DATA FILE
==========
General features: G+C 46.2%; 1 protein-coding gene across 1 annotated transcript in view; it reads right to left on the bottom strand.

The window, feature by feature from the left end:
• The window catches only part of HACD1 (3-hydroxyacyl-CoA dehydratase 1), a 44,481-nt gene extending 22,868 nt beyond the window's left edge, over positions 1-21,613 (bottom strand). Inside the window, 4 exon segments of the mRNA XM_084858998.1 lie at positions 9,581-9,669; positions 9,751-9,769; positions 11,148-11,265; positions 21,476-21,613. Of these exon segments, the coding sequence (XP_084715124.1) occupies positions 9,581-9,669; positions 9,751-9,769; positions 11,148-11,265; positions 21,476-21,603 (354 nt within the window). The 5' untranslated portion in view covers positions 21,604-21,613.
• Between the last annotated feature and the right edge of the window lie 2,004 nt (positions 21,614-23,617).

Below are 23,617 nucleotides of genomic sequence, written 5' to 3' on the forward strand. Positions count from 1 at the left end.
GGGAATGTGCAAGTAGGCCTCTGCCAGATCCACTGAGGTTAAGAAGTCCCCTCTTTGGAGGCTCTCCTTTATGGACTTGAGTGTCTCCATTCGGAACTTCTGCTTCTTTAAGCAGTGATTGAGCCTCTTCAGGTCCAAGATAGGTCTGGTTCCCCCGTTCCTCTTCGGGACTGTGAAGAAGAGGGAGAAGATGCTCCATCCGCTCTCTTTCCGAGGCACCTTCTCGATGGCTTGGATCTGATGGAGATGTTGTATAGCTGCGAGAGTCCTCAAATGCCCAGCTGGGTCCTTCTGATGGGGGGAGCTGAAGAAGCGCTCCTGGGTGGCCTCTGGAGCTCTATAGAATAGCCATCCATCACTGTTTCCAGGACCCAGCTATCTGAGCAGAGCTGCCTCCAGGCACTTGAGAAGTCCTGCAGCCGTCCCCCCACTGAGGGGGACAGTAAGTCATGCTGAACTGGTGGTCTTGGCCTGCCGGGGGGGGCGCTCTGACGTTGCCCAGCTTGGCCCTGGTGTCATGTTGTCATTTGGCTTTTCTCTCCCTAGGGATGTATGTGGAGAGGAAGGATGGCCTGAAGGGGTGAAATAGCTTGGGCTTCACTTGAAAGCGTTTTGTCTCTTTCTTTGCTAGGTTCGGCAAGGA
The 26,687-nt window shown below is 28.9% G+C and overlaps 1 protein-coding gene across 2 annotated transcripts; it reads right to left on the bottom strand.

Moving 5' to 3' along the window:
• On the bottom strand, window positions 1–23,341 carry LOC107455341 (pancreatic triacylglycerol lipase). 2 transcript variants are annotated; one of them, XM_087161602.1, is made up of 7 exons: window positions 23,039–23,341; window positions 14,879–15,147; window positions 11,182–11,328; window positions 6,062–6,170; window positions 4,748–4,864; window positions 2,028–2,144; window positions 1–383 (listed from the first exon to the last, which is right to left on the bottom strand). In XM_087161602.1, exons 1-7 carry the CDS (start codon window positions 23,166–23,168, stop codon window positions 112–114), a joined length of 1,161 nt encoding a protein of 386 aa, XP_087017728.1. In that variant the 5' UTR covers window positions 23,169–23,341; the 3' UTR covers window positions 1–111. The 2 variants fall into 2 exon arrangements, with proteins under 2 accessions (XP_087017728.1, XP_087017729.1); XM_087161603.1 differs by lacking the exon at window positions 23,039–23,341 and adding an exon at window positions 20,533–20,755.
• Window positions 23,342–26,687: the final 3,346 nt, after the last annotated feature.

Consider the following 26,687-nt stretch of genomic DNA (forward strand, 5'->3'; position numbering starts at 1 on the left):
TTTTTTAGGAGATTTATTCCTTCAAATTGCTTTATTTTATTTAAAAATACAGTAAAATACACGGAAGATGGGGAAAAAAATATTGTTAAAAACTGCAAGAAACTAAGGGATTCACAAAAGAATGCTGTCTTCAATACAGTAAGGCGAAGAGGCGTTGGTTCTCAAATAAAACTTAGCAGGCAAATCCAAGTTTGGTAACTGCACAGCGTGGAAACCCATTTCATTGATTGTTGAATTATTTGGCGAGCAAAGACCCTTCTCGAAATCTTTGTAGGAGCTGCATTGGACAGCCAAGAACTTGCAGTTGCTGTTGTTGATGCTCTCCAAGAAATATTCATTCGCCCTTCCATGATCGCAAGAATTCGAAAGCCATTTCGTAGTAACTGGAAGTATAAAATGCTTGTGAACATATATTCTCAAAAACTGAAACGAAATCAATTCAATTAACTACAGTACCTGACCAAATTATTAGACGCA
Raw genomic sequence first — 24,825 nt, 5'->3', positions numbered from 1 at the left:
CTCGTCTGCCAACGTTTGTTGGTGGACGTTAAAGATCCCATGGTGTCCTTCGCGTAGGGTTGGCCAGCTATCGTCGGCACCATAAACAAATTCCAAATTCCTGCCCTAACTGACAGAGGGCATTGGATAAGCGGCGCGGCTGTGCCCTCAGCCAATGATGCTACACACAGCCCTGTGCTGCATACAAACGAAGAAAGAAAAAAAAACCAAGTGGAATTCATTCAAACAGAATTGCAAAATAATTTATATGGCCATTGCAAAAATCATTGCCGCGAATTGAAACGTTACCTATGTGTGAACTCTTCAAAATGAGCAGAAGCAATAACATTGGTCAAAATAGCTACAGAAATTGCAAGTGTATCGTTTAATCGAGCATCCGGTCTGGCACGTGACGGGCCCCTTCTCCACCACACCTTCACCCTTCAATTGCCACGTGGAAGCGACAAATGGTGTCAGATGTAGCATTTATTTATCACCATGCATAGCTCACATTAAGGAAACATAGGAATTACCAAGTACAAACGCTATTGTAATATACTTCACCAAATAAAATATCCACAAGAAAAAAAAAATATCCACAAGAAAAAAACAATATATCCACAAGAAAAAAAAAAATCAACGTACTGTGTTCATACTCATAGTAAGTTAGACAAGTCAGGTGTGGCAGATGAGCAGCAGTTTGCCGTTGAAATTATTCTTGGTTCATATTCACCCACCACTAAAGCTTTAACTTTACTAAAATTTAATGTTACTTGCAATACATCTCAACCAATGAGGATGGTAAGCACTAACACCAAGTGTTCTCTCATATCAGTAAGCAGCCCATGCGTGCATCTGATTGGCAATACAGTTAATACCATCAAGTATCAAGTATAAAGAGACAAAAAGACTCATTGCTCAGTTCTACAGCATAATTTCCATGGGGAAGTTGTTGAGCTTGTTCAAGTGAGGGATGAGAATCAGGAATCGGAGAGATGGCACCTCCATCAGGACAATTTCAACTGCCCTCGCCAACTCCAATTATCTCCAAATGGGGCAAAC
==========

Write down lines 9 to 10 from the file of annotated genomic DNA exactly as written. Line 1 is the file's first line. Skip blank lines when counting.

• On the bottom strand, window positions 1–23,341 carry LOC107455341 (pancreatic triacylglycerol lipase). 2 transcript variants are annotated; one of them, XM_087161602.1, is made up of 7 exons: window positions 23,039–23,341; window positions 14,879–15,147; window positions 11,182–11,328; window positions 6,062–6,170; window positions 4,748–4,864; window positions 2,028–2,144; window positions 1–383 (listed from the first exon to the last, which is right to left on the bottom strand). In XM_087161602.1, exons 1-7 carry the CDS (start codon window positions 23,166–23,168, stop codon window positions 112–114), a joined length of 1,161 nt encoding a protein of 386 aa, XP_087017728.1. In that variant the 5' UTR covers window positions 23,169–23,341; the 3' UTR covers window positions 1–111. The 2 variants fall into 2 exon arrangements, with proteins under 2 accessions (XP_087017728.1, XP_087017729.1); XM_087161603.1 differs by lacking the exon at window positions 23,039–23,341 and adding an exon at window positions 20,533–20,755.
• Window positions 23,342–26,687: the final 3,346 nt, after the last annotated feature.